“Obama Gets Defense Bill Prohibiting Guantanamo Closure” by Roxana Tiron: “The negotiated measure would also boost Israeli missile defense programs by more than $400 million, including the Iron Dome missile defense system.” [Bloomberg]
INBOX — AIPAC statement: “These funds will help Israel defend its citizens against rocket and missile threats, and will further America’s own missile defense programs… Beyond missile defense funding, provisions in the measure provide for a broad range of U.S.-Israel cooperation and demonstrate Congress’ strong interest in addressing Iran’s malign behavior.”
“U.S. wants to send Guantánamo detainee to Israel for trial — but there’s a snag” by Carol Rosenberg: “U.S. intelligence authorities have linked Mohammed Abdul Malik Bajabu, 43, to a 2002 terror attack on an Israeli hotel in Mombasa, Kenya… According to three government officials who were aware of the trip, the State Department’s Special Envoy for the closure of Guantánamo, Ambassador Lee Wolosky, traveled to Israel in April and met with senior officials who “expressed interest” in the case. Prime Minister Binyamin Netanyahu was not among those he met. But the deal has hit a snag, according to three sources, because the FBI has failed to furnish the Israelis with information from its interrogations.” [MiamiHerald]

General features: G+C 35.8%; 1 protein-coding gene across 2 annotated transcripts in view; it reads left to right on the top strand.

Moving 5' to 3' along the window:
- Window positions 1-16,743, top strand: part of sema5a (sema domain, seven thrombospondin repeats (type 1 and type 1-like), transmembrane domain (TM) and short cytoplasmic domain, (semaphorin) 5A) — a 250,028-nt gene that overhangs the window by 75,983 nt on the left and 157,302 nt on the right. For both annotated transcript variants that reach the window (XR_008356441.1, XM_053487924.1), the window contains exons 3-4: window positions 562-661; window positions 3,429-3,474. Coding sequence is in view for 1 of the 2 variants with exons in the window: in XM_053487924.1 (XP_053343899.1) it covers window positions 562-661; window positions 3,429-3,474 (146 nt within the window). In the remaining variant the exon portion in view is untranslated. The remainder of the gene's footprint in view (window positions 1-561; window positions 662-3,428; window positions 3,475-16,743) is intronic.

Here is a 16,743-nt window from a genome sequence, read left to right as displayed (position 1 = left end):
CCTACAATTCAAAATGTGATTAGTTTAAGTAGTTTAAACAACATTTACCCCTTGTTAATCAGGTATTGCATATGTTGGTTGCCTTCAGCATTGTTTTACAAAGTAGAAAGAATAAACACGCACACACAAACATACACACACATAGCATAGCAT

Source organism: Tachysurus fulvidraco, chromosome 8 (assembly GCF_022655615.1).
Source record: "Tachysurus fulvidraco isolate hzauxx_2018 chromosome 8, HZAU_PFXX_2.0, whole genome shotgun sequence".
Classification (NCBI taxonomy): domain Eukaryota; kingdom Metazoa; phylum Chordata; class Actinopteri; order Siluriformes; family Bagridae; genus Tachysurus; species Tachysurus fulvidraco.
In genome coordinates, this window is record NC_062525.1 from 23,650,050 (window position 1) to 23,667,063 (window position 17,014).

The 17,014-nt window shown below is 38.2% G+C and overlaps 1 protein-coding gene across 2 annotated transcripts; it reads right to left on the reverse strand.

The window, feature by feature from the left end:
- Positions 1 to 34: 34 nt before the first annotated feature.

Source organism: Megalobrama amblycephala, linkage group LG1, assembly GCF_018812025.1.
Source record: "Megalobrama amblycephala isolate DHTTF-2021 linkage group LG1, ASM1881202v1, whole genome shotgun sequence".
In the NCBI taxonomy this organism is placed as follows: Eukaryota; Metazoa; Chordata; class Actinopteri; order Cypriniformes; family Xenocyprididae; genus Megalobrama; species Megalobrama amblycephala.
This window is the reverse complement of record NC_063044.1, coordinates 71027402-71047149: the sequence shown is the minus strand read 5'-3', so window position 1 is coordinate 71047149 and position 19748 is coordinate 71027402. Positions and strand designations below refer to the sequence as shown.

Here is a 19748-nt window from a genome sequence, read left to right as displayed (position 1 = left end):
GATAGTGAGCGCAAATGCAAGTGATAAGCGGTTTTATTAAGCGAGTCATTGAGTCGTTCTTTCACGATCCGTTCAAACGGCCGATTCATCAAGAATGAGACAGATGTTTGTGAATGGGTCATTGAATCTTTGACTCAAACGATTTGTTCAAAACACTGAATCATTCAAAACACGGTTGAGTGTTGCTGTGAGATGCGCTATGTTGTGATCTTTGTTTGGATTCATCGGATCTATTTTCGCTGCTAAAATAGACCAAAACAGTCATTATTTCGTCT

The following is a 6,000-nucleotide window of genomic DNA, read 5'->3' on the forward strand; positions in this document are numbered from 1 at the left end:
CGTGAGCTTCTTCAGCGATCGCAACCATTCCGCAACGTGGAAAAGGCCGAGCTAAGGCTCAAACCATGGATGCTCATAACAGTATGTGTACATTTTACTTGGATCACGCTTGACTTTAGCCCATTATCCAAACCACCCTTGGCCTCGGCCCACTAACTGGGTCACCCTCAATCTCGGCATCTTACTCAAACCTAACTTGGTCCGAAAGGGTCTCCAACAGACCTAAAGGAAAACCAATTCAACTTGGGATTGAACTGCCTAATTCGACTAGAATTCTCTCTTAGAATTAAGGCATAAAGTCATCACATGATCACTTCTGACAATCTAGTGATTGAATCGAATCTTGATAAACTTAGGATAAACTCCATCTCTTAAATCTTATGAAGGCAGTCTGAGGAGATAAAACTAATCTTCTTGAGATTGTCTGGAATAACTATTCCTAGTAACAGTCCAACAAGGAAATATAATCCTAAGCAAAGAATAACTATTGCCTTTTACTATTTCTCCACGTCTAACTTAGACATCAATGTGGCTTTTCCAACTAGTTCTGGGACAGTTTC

“Iran Races to Clinch Oil Deals Before Donald Trump Takes Office” by Thomas Erdbrink and Clifford Krauss: “Our officials are in a rush to sign contracts with big oil companies in order to have leverage when Trump enters the White House,” said Saeed Laylaz, an economist with close ties to the government of Mr. Rouhani… “It seems the big oil and gas companies in Europe are determined to show Mr. Trump that they are going to make deals with Iran anyway,” said Reza Zandi, an Iranian journalist and analyst who specializes in the oil and gas industries. “These are important signals to America.” [NYTimes]
— Rasmussen poll: “Forty-one percent (41%) believe the Trump administration should repudiate the Iran deal and renegotiate a new one, but slightly more (43%) say it should allow the deal to continue as negotiated by the Obama administration. Sixteen percent (16%) are undecided.” [RasReports]
NOW ON YOUTUBE: Our GA panel with Republican Jewish ‘Insiders’ discussing Donald Trump’s victory [YouTube]
TRANSITION TOWER — Trump’s Transition Team ‘Is Like Game of Thrones’ by Gabriel Sherman: “According to a senior transition official, Trump’s son-in-law, Jared Kushner, is supportive of Priebus’s staff choices because they bring a level of professionalism to the chaotic Trump team. But some at Trump Tower are alarmed that Priebus has so far not offered jobs to a number of Trump loyalists who may have been expecting them, including Michael Cohen, Corey Lewandowski, Hope Hicks, and Dave Bossie… Sources said Trump himself may not be aware that members of his original team haven’t been offered jobs.” [NYMag]